Something new to me, something extraordinarily potent and unfamiliar, had suddenly invaded my soul. The wet ground on which, here and there, a few yellowish stalks and blades of bright-green grass were to be seen; the little rivulets glittering in the sunshine, and sweeping clods of earth and tiny chips of wood along with them; the reddish twigs of the lilac, with their swelling buds, which nodded just beneath the window; the fussy twitterings of birds as they fluttered in the bush below; the blackened fence shining wet from the snow which had lately melted off it; and, most of all, the raw, odorous air and radiant sunlight—all spoke to me, clearly and unmistakably, of something new and beautiful, of something which, though I cannot repeat it here as it was then expressed to me, I will try to reproduce so far as I understood it. Everything spoke to me of beauty, happiness, and virtue—as three things which were both easy and possible for me—and said that no one of them could exist without the other two, since beauty, happiness, and virtue were one. "How did I never come to understand that before?" I cried to myself. "How did I ever manage to be so wicked? Oh, but how good, how happy, I could be—nay, I WILL be—in the future! At once, at once—yes, this very minute—I will become another being, and begin to live differently!" For all that, I continued sitting on the window-sill, continued merely dreaming, and doing nothing. Have you ever, on a summer's day, gone to bed in dull, rainy weather, and, waking just at sunset, opened your eyes and seen through the square space of the window—the space where the linen blind is blowing up and down, and beating its rod upon the window-sill—the rain-soaked, shadowy, purple vista of an avenue of lime-trees, with a damp garden path lit up by the clear, slanting beams of the sun, and then suddenly heard the joyous sounds of bird life in the garden, and seen insects flying to and fro at the open window, and glittering in the sunlight, and smelt the fragrance of the rain-washed air, and thought to yourself, "Am I not ashamed to be lying in bed on such an evening as this?" and, leaping joyously to your feet, gone out into the garden and revelled in all that welter of life? If you have, then you can imagine for yourself the overpowering sensation which was then possessing me.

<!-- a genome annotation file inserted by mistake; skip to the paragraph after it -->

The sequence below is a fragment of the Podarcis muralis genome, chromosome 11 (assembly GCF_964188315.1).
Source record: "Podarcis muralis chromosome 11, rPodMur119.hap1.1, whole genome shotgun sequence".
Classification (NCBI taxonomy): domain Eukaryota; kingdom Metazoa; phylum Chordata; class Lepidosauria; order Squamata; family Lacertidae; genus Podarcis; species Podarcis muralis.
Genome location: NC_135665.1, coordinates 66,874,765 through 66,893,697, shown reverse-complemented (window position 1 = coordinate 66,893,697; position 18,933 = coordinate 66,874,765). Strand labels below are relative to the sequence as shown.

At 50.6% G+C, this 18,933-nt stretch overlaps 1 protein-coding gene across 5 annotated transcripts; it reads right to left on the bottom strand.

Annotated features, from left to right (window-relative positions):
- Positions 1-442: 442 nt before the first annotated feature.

"To-day I will make my confession and purge myself of every sin," I thought to myself. "Nor will I ever commit another one." At this point I recalled all the peccadilloes which most troubled my conscience. "I will go to church regularly every Sunday, as well as read the Gospel at the close of every hour throughout the day. What is more, I will set aside, out of the cheque which I shall receive each month after I have gone to the University, two-and- a-half roubles" (a tenth of my monthly allowance) "for people who are poor but not exactly beggars, yet without letting any one know anything about it. Yes, I will begin to look out for people like that—orphans or old women—at once, yet never tell a soul what I am doing for them.